Elements of Style by Wendy Wasserstein
When Wendy Wasserstein died last January at the age of fifty-five, the obituary pages eulogized her as the “voice” of her feminist generation. If that is true, the voice was a decidedly ambivalent one, and had grown increasingly so. Wasserstein’s successful, semi-autobiographical comedy-dramas—Uncommon Women and Others (1977), Isn’t It Romantic (1983), the Pulitzer Prize-winning The Heidi Chronicles (1988), The Sisters Rosensweig (1992)—portray the lives of young women from the dawn of the brave new world of feminism through their middle years of professional progress and emotional discontent. By the time she reached her last play, Third (2005), feminist piety had evidently come to seem so constricting to Wasserstein that her protagonist, a professor of English, is driven to admit that one of her conservative students understands Shakespeare, and life, better than she does.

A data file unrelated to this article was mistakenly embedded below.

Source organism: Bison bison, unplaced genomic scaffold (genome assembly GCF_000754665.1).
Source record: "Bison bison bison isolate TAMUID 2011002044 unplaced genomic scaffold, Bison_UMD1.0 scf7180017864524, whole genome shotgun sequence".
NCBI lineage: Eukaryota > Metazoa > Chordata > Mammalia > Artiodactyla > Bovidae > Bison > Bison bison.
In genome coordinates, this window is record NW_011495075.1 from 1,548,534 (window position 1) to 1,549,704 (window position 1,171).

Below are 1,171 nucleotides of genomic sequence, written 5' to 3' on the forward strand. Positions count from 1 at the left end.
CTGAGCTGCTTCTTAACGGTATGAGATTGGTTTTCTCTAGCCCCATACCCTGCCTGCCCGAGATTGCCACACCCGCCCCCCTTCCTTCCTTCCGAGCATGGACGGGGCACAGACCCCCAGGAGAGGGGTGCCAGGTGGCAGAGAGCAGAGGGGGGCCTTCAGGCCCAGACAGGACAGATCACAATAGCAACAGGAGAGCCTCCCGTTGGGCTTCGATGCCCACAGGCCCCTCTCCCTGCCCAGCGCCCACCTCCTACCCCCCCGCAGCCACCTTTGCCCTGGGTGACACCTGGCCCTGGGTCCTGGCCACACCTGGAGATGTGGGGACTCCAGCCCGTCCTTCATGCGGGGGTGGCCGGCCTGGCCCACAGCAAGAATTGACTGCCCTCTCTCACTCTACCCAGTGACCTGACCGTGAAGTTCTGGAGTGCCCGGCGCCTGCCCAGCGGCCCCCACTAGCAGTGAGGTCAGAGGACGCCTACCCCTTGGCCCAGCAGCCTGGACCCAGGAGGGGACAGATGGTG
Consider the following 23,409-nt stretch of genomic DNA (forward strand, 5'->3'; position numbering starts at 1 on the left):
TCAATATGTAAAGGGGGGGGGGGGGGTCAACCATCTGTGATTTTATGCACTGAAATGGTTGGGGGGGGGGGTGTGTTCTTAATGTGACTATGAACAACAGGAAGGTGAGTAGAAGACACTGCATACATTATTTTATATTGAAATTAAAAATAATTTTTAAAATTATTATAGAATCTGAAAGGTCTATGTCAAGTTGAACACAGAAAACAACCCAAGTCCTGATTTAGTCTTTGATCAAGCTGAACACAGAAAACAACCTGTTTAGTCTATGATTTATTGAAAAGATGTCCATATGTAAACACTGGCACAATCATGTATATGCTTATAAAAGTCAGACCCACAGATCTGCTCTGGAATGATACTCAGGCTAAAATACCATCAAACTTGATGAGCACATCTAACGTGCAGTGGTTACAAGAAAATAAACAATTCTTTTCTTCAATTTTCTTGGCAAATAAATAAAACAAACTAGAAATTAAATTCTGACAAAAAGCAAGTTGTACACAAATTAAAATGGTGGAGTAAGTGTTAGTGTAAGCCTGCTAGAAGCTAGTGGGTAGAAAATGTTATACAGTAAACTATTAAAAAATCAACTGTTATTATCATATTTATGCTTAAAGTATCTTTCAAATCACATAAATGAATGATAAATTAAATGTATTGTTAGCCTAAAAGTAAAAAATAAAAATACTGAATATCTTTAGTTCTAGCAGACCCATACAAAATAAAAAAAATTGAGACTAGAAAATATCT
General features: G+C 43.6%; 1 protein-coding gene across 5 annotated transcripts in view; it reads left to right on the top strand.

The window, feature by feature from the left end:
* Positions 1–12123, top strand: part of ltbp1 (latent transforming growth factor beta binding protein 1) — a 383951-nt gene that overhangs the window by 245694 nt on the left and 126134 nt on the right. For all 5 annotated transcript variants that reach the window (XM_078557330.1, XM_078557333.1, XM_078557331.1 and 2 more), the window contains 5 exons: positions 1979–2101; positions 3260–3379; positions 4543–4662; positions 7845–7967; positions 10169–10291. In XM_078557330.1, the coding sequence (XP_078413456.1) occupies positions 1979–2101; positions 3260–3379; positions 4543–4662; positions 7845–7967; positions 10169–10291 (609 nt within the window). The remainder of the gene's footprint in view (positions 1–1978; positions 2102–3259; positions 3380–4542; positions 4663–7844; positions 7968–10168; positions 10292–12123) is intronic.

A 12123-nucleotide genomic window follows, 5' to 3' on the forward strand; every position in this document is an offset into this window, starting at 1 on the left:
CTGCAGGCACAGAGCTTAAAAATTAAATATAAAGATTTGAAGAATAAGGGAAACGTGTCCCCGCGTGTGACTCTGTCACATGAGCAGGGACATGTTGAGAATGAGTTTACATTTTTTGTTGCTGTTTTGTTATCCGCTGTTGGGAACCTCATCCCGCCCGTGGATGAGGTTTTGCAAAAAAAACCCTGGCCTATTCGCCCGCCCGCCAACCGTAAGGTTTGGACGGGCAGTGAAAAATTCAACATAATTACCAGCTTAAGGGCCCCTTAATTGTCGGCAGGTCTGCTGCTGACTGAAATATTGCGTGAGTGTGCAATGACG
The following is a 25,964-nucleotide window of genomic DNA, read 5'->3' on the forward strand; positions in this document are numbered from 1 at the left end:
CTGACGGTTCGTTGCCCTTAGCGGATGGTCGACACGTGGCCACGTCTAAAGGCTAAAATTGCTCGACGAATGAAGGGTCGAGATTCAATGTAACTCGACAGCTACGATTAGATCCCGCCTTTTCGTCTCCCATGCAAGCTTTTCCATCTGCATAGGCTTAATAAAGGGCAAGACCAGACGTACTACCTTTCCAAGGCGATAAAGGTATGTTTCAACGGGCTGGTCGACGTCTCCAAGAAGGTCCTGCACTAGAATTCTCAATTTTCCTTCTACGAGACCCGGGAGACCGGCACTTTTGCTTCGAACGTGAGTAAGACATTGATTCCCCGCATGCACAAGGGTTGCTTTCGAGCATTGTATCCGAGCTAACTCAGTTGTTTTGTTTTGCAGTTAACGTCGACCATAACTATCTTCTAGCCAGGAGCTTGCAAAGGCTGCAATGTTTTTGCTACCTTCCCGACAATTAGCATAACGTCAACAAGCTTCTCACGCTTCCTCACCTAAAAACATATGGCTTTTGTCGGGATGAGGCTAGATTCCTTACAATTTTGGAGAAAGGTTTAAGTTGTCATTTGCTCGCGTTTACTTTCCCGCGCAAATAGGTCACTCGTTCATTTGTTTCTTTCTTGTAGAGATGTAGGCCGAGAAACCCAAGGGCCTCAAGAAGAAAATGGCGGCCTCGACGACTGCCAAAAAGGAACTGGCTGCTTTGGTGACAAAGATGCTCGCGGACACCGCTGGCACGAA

About the Author
Carol Iannone reviewed Wendy Wasserstein’s Elements of Style in the September 2006 COMMENTARY.